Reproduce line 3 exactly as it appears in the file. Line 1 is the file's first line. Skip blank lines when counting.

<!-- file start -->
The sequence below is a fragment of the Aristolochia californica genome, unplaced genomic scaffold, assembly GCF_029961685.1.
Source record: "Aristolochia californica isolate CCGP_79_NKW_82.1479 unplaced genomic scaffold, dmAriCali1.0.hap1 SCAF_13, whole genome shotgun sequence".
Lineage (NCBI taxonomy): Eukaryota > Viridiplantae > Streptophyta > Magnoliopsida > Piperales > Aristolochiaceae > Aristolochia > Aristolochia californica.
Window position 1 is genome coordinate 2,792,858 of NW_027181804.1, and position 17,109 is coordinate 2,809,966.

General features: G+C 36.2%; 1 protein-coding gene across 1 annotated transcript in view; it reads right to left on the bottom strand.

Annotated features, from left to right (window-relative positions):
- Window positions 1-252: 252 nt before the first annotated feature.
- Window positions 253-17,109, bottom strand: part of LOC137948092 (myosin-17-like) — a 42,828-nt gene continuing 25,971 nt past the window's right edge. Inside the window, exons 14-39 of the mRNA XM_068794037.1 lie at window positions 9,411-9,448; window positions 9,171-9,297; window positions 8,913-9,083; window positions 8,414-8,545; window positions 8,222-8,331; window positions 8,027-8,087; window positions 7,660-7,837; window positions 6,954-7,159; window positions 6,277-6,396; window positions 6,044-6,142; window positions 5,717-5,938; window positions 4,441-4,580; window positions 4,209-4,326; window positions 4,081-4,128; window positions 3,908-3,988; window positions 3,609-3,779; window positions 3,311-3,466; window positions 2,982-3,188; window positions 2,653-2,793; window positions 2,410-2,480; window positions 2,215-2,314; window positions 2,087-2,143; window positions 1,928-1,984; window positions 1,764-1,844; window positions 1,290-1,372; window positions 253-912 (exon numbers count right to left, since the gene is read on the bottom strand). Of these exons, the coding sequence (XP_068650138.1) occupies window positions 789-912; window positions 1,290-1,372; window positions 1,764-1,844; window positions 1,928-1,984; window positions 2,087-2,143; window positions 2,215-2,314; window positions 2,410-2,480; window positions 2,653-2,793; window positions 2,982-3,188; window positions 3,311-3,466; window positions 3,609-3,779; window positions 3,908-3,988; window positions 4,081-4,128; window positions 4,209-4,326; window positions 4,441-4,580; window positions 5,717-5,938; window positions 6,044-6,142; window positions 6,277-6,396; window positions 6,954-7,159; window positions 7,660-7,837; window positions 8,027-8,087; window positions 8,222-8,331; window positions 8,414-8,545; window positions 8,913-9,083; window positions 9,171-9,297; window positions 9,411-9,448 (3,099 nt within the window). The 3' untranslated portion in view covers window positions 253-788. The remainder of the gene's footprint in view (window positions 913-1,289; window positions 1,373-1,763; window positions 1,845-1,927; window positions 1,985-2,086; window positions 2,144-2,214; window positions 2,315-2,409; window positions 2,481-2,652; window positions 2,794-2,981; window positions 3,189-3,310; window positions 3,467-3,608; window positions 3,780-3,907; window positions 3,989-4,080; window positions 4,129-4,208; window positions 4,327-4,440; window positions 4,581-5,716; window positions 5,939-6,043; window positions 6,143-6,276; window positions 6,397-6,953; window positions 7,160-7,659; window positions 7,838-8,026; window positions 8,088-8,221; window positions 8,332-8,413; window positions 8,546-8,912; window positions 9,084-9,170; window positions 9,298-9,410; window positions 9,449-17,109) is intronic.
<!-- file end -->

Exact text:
Lineage (NCBI taxonomy): Eukaryota > Viridiplantae > Streptophyta > Magnoliopsida > Piperales > Aristolochiaceae > Aristolochia > Aristolochia californica.